Co-op leaders meet with Arkansas’ congressional delegation-Weather almanac


 Representatives from Arkansas’ electric cooperatives gathered in Washington, D.C., as part of the National Rural Electric Cooperative Association’s (NRECA) Legislative Conference on April 9-10.

While at the conference, more than 100 co-op leaders from Arkansas took the opportunity to discuss issues of importance with members of Congress and their staffs.

“It is important that our congressional delegation in Washington hear from us and understand the issues we face as we strive to provide reliable and affordable power and help foster a strong rural economy,” said Kirkley Thomas, vice president of governmental affairs for Arkansas Electric Cooperatives, Inc., (AECI).

Thomas thanked U.S. Sens. John Boozman and Tom Cotton, U.S. Reps. Rick Crawford, French Hill, Steve Womack and Bruce Westerman, as well as members of their staff, for the time and hospitality while the Arkansas group was in the nation’s capital.

Co-op leaders discussed issues ranging from protecting the Power Marketing Administrations (PMAs) that provide hydropower generation to electric co-ops, enhancing rural development programs in the 2018 Farm Bill and investing in rural broadband.

U.S. Sen. Tom Cotton, right, with Rick Love, a director for First Electric Cooperative.

U.S. Rep. French Hill speaks to Arkansas electric co-op leaders.

U.S. Rep. Bruce Westerman, right, visits with Mark Cayce, general manager of Ouachita Electric Cooperative








From left to right, Rob Boaz, president/CEO of Carroll Electric Cooperative; U.S. Rep. Steve Womack; Mitchell Johnson, president/CEO of Ozarks Electric Cooperative.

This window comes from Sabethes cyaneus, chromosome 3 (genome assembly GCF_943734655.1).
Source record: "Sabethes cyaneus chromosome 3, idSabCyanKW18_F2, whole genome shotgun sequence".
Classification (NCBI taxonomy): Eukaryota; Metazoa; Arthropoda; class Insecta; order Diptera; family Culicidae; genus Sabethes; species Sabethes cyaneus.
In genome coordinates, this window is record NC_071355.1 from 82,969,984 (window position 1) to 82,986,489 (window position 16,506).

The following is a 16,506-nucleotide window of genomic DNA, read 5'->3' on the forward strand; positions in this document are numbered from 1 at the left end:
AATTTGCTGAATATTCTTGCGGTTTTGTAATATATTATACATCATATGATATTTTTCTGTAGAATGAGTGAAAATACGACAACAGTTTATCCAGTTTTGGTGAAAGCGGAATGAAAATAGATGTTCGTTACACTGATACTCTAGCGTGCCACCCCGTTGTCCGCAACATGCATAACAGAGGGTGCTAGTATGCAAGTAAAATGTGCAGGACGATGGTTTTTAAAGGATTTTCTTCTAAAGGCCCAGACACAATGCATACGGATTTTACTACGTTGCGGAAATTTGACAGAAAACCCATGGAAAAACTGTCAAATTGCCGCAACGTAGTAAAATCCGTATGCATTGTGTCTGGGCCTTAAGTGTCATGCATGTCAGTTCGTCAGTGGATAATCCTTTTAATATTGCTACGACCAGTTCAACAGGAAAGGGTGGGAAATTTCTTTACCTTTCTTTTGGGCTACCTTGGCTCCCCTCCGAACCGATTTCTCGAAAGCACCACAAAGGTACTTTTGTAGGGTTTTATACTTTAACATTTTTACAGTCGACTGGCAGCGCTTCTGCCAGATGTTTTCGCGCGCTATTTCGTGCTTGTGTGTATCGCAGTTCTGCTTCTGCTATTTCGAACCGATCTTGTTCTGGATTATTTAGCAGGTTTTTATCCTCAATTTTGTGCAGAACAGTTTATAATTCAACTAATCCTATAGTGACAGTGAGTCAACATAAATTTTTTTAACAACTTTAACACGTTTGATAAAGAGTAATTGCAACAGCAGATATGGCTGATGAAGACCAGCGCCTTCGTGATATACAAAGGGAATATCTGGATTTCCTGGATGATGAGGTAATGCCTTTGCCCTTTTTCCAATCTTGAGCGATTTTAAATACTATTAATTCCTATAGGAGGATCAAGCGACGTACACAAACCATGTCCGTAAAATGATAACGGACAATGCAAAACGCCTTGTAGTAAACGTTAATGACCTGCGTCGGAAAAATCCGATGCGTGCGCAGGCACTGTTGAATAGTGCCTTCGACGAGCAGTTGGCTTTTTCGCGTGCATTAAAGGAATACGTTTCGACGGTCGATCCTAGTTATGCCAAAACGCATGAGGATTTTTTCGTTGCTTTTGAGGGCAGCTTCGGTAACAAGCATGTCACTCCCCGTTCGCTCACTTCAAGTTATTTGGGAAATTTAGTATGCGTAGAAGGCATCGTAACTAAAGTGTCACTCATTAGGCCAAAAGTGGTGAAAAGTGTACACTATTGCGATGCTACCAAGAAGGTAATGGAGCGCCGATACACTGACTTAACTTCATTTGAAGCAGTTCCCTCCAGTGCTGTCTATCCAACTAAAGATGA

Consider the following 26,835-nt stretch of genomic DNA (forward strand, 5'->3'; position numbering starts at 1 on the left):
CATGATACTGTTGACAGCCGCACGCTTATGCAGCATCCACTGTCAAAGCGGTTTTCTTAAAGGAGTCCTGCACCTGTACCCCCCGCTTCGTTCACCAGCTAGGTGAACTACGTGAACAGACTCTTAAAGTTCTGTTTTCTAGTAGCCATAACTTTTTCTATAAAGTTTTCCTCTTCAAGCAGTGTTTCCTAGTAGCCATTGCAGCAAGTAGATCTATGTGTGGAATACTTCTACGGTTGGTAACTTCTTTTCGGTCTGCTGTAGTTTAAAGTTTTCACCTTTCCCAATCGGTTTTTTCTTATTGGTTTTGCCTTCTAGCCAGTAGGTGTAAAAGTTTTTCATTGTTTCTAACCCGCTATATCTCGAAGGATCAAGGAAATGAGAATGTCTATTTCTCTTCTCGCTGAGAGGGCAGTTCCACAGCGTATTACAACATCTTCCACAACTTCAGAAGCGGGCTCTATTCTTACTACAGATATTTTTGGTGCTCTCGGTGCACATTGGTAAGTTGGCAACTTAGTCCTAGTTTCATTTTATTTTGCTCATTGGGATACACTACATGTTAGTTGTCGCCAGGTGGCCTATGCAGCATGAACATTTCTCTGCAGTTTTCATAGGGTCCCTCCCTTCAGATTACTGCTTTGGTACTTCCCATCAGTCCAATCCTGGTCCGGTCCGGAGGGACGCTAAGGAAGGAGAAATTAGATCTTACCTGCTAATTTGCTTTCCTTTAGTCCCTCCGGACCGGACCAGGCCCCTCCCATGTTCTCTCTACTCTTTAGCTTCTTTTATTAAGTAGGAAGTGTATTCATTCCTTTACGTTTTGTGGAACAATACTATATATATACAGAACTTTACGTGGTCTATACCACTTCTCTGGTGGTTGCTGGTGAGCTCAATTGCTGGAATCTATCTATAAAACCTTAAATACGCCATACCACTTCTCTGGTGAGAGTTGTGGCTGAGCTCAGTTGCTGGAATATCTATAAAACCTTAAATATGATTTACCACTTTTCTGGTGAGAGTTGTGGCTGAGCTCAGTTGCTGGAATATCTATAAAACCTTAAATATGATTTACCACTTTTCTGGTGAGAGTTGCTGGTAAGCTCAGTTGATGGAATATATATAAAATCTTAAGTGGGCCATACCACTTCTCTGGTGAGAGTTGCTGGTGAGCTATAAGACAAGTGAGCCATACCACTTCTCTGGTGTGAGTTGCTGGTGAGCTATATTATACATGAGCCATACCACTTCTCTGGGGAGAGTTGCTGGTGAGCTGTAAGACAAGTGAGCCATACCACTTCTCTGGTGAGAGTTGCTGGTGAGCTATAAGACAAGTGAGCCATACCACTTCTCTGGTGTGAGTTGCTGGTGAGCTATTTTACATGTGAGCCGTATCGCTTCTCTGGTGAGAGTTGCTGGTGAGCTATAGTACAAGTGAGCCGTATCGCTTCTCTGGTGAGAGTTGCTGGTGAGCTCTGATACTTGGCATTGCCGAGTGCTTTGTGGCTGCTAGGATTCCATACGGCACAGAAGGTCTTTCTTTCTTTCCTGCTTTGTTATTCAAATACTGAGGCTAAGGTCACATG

U.S. Sen. John Boozman answers questions from Arkansas electric co-op representatives at the annual Legislative Conference in Washington D.C.








  • On May 1, 1903, temperatures dropped down to 24 degrees at Pond, near Gravette.
  • On May 1, 1929, a tornado struck Brinkley, killing nine people.
  • The temperature reached 100 degrees at Jonesboro on May 2, 1901.
  • A tornado touched down near Dover, killing one person, on May 5, 1961. Other tornadoes hit Conway and Hot Springs.
  • On May 9, 1927, Arkansas sustained a major tornado outbreak with the worst impacts in the northeast and south central parts of the state. There were 25 tornadoes reported and 71 people were killed, including 24 in Strong, in Union County.
  • The Red River in southwest Arkansas reached peak levels of flooding, cresting at 34.2 feet on May 12, 1990.
  • On May 18, 1849, the state suffered crop losses due to a heavy frost.
  • A tornado caused damage from Manila to the Blytheville Air Force Base on May 26, 1968.
  • On May 28, 1979, Dumas was hit with a flash flood.
  • On May 30, 1993, thunderstorms and heavy rains led to the cancellation of the annual fireworks display at Riverfest in Little Rock.
  • On May 30, 1977, the temperature reached 106 degrees at West Memphis.

Severe weather tip

 Lightning strikes the United States about 25 million times a year, killing an average of 47 people with hundreds more severely injured, according to the National Weather Service. Here are some things you need to know to stay safe when lightning strikes:

  • There is no place outside that is safe when thunderstorms are in the area.
  • Stay in a safe shelter at least 30 minutes after you hear the last sound of thunder.
  • If you hear thunder, lightning is close enough to strike you.
  • When you hear thunder, immediately move to a safe shelter, which is a substantial building with electricity and plumbing or an enclosed, metal-topped vehicle with the windows up.

Source: National Weather Service.